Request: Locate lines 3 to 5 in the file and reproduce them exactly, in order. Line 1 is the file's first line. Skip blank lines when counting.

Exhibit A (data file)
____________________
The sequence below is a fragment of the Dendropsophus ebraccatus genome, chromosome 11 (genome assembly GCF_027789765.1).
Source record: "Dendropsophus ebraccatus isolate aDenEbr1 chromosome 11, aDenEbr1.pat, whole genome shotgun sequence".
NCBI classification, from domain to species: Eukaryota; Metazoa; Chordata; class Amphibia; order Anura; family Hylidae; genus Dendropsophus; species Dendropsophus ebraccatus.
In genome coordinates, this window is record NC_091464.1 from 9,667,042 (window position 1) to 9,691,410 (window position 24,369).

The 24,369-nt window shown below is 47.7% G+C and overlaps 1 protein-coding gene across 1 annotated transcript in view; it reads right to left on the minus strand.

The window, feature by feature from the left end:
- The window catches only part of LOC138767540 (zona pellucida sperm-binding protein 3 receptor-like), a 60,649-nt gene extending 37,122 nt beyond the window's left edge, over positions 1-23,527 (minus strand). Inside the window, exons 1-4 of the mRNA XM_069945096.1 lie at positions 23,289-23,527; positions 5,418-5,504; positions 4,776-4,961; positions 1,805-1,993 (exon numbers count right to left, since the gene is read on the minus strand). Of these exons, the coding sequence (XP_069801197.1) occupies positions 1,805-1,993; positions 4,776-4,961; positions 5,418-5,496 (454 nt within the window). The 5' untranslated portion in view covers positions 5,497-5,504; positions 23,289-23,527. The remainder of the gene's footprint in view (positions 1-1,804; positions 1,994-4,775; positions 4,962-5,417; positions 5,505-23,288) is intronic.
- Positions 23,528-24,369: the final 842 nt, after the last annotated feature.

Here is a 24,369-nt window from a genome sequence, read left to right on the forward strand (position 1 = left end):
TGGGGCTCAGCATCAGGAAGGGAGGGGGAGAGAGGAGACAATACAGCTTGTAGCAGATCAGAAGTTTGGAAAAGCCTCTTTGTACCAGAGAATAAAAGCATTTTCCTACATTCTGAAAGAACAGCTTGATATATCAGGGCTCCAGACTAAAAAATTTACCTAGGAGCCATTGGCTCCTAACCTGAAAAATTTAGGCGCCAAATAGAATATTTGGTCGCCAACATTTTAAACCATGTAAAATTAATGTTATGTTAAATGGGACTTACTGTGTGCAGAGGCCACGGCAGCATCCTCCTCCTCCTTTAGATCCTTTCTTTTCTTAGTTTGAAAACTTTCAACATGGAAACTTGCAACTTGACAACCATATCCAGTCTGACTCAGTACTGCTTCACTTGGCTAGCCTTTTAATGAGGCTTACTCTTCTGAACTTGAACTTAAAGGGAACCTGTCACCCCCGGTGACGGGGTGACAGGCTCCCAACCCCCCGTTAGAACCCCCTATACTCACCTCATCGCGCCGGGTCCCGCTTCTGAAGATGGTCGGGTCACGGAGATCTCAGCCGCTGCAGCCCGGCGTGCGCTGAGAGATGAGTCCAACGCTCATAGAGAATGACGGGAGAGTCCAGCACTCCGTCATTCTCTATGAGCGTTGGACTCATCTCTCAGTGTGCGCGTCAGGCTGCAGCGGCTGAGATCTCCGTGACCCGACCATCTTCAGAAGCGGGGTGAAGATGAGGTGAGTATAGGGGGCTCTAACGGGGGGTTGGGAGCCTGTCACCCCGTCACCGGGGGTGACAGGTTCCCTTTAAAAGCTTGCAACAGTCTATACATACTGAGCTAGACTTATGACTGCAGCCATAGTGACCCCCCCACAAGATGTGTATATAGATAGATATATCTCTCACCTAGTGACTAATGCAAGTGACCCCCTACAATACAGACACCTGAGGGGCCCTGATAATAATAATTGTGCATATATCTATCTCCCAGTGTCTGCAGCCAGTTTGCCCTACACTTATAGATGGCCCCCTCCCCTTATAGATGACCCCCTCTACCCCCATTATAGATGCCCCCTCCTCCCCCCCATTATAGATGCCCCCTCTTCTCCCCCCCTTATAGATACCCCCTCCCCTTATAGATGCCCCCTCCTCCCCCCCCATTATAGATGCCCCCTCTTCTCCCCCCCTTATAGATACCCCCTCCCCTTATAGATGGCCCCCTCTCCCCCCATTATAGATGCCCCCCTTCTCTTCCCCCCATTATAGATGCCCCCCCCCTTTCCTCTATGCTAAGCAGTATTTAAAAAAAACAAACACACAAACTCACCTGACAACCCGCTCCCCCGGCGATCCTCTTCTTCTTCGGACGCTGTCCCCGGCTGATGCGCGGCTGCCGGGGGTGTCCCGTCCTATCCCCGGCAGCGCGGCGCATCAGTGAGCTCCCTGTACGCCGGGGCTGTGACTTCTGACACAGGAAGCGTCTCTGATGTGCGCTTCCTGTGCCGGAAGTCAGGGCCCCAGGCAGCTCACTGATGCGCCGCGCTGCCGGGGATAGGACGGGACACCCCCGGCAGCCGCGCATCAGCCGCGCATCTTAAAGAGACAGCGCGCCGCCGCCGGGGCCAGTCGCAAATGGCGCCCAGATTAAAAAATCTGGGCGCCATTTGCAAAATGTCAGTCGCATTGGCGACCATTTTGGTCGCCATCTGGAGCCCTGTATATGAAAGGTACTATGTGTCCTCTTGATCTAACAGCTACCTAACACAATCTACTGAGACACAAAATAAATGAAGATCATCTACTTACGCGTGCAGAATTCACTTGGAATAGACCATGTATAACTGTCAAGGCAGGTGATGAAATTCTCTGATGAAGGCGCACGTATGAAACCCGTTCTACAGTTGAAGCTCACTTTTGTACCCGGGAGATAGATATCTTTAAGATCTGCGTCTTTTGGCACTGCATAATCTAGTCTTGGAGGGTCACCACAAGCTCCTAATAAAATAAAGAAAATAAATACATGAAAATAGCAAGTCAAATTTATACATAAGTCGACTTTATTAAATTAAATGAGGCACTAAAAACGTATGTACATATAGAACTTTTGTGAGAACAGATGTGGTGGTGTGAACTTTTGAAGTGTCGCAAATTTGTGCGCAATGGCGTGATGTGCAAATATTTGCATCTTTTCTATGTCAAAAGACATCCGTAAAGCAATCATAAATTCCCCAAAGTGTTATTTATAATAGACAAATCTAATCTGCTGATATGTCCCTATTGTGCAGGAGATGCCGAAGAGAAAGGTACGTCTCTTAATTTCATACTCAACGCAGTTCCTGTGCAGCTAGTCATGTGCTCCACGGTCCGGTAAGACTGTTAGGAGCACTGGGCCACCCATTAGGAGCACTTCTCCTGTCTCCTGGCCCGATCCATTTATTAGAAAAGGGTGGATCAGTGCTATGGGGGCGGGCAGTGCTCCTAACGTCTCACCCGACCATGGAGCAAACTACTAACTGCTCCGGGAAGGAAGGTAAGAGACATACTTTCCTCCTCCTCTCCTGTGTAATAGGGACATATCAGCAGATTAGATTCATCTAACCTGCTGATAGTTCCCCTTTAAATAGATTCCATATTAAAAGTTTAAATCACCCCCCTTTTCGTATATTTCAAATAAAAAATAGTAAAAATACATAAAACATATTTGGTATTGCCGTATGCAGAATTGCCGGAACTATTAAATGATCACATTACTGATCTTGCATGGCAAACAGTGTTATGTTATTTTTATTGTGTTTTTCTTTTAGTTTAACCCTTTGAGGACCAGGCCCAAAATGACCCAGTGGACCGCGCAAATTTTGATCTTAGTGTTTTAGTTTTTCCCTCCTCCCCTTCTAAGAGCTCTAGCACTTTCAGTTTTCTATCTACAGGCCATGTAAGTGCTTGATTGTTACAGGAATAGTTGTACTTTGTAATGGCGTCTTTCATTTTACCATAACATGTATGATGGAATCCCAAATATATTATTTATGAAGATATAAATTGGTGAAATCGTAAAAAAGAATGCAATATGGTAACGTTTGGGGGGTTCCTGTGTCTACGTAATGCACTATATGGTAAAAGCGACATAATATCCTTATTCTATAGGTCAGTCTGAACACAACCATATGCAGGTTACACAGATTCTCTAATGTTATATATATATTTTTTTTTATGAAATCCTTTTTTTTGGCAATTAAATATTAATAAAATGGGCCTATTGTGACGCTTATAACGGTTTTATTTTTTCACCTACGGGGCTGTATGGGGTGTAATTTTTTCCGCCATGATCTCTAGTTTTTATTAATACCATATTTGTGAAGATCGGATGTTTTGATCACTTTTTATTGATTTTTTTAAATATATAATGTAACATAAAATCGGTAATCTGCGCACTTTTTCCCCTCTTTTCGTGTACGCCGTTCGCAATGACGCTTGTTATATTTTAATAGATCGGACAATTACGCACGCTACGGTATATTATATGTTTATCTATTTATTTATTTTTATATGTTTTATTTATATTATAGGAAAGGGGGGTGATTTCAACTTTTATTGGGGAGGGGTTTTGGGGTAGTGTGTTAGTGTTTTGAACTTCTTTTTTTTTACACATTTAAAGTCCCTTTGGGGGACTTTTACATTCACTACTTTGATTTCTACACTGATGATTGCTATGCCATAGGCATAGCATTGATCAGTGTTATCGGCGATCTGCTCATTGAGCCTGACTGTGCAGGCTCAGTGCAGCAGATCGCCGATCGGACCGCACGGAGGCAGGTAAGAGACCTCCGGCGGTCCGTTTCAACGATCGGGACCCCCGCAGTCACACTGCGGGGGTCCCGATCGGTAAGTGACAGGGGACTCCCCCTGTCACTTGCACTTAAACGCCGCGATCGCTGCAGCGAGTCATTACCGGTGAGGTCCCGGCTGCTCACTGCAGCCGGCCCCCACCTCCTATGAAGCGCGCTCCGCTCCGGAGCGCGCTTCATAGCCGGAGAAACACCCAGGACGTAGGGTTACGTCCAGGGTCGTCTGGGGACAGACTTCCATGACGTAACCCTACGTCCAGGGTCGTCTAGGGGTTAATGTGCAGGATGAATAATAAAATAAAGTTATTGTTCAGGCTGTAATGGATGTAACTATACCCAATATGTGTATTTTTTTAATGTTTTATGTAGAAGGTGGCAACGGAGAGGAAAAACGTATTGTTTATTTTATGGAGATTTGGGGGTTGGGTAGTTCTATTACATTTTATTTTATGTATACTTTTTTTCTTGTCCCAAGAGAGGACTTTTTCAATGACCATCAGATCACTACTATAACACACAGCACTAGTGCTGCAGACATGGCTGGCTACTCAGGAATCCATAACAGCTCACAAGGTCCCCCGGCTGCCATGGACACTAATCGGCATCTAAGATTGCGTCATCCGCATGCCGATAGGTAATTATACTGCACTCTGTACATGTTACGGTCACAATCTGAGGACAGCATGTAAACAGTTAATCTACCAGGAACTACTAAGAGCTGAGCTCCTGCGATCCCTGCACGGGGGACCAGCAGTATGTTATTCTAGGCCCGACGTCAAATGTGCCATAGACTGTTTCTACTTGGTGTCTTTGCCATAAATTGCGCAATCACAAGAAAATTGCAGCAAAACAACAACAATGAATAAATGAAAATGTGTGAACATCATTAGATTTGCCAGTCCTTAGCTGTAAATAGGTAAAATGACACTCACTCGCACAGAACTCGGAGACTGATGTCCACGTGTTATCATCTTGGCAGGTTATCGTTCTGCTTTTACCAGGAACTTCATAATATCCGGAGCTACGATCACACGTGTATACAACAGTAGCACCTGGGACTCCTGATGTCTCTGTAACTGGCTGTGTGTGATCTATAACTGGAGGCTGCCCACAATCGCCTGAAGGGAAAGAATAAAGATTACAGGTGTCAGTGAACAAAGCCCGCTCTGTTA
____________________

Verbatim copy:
NCBI classification, from domain to species: Eukaryota; Metazoa; Chordata; class Amphibia; order Anura; family Hylidae; genus Dendropsophus; species Dendropsophus ebraccatus.
In genome coordinates, this window is record NC_091464.1 from 9,667,042 (window position 1) to 9,691,410 (window position 24,369).

The 24,369-nt window shown below is 47.7% G+C and overlaps 1 protein-coding gene across 1 annotated transcript in view; it reads right to left on the minus strand.